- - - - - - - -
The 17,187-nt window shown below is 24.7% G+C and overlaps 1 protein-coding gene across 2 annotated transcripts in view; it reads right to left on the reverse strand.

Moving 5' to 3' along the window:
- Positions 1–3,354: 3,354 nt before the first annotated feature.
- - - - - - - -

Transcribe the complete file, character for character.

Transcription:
The 17,187-nt window shown below is 24.7% G+C and overlaps 1 protein-coding gene across 2 annotated transcripts in view; it reads right to left on the reverse strand.

Moving 5' to 3' along the window:
- Positions 1–3,354: 3,354 nt before the first annotated feature.